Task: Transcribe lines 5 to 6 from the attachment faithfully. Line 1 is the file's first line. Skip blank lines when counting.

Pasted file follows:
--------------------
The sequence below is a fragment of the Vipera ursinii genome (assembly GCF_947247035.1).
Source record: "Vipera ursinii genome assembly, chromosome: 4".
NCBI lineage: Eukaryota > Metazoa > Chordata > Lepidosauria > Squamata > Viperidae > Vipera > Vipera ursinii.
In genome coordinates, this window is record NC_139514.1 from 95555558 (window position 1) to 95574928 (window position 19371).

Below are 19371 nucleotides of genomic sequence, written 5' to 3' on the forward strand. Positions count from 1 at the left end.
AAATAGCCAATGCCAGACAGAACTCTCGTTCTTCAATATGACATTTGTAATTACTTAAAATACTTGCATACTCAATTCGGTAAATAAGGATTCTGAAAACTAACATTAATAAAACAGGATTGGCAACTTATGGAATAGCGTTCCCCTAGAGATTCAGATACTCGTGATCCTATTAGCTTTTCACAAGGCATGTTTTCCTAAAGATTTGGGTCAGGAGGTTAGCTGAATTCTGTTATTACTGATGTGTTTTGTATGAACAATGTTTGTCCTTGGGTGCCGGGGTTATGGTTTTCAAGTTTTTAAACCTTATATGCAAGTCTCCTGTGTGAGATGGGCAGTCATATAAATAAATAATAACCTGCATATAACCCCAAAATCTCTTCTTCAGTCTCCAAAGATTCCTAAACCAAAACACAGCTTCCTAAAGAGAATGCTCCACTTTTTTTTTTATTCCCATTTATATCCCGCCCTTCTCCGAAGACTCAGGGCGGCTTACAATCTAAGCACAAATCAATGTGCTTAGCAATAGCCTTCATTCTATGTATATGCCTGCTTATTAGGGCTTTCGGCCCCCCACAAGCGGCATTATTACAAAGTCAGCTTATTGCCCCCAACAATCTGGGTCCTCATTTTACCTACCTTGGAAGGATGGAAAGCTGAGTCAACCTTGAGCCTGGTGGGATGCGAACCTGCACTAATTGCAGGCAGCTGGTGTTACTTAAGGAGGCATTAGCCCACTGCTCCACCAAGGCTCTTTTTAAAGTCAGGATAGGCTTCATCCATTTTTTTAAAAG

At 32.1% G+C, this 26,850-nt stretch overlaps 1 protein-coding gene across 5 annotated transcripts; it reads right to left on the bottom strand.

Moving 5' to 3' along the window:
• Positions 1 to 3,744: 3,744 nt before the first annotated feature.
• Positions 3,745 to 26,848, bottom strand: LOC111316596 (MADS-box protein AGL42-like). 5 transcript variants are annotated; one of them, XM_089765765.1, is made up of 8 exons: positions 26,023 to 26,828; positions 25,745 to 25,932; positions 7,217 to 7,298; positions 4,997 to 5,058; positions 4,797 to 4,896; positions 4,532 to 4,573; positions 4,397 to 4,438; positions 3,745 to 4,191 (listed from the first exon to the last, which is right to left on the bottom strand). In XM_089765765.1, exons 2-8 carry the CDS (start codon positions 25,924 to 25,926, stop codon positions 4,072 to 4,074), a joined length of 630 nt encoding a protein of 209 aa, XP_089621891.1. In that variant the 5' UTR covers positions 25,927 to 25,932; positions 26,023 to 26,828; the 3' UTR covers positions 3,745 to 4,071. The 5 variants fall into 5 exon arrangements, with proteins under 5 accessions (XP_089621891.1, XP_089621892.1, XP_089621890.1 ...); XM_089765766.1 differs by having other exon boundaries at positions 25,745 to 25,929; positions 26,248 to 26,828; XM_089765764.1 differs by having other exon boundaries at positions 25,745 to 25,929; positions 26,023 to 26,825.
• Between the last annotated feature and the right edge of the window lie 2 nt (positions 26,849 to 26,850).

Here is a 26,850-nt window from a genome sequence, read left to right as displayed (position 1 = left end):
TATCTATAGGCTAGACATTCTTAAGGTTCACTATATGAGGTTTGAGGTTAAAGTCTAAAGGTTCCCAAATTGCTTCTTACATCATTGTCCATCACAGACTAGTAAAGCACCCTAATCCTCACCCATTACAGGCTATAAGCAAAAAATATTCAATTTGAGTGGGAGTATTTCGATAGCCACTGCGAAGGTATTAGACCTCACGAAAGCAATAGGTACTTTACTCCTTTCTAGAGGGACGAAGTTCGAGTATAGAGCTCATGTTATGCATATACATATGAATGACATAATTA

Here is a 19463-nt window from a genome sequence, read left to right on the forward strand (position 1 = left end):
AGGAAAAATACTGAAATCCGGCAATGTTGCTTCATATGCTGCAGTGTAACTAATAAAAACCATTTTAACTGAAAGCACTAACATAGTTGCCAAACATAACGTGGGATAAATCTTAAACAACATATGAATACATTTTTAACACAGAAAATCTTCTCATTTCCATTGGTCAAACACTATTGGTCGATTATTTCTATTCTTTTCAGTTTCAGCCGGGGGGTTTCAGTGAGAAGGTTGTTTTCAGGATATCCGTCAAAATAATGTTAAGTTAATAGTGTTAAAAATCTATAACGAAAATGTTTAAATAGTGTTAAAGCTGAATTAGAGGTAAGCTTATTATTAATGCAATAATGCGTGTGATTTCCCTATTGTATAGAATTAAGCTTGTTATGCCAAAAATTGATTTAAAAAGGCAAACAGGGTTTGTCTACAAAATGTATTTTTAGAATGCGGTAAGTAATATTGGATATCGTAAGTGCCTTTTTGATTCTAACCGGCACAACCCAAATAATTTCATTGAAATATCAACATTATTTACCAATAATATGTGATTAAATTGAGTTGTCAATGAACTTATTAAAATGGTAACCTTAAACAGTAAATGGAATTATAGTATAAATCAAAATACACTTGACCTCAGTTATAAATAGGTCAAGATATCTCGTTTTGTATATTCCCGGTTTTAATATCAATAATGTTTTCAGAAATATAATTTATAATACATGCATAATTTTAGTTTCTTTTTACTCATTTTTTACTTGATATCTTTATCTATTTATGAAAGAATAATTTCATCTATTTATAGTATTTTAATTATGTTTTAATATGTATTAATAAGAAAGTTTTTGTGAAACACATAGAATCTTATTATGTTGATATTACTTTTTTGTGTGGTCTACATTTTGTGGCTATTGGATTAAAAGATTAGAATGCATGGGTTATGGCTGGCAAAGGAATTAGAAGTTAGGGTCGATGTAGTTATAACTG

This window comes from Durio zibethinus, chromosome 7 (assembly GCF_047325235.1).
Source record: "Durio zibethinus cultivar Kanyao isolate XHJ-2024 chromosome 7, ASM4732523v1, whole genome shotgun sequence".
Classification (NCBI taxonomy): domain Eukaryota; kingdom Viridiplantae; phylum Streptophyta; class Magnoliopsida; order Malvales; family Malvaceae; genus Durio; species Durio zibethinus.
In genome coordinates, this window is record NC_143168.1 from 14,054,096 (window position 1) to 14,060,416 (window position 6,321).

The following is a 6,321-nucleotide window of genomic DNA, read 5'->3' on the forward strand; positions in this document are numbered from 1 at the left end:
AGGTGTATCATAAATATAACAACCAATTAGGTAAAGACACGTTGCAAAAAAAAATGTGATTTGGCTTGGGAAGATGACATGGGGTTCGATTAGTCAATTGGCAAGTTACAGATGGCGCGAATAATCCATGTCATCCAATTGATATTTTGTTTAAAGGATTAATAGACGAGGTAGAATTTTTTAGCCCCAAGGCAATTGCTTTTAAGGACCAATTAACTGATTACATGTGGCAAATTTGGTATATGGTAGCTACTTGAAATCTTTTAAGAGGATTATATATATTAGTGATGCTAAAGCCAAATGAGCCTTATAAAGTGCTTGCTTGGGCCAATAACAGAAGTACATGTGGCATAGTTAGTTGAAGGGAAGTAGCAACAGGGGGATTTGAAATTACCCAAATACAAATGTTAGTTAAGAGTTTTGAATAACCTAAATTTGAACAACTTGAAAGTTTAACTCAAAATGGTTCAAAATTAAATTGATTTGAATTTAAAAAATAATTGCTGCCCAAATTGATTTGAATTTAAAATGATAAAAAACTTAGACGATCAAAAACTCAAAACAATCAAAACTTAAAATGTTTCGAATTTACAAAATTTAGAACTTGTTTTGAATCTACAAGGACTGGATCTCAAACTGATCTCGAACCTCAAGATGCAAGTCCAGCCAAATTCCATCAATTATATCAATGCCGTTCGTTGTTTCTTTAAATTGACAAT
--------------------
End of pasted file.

Below are 19371 nucleotides of genomic sequence, written 5' to 3' on the forward strand. Positions count from 1 at the left end.
AAATAGCCAATGCCAGACAGAACTCTCGTTCTTCAATATGACATTTGTAATTACTTAAAATACTTGCATACTCAATTCGGTAAATAAGGATTCTGAAAACTAACATTAATAAAACAGGATTGGCAACTTATGGAATAGCGTTCCCCTAGAGATTCAGATACTCGTGATCCTATTAGCTTTTCACAAGGCATGTTTTCCTAAAGATTTGGGTCAGGAGGTTAGCTGAATTCTGTTATTACTGATGTGTTTTGTATGAACAATGTTTGTCCTTGGGTGCCGGGGTTATGGTTTTCAAGTTTTTAAACCTTATATGCAAGTCTCCTGTGTGAGATGGGCAGTCATATAAATAAATAATAACCTGCATATAACCCCAAAATCTCTTCTTCAGTCTCCAAAGATTCCTAAACCAAAACACAGCTTCCTAAAGAGAATGCTCCACTTTTTTTTTTATTCCCATTTATATCCCGCCCTTCTCCGAAGACTCAGGGCGGCTTACAATCTAAGCACAAATCAATGTGCTTAGCAATAGCCTTCATTCTATGTATATGCCTGCTTATTAGGGCTTTCGGCCCCCCACAAGCGGCATTATTACAAAGTCAGCTTATTGCCCCCAACAATCTGGGTCCTCATTTTACCTACCTTGGAAGGATGGAAAGCTGAGTCAACCTTGAGCCTGGTGGGATGCGAACCTGCACTAATTGCAGGCAGCTGGTGTTACTTAAGGAGGCATTAGCCCACTGCTCCACCAAGGCTCTTTTTAAAGTCAGGATAGGCTTCATCCATTTTTTTAAAAG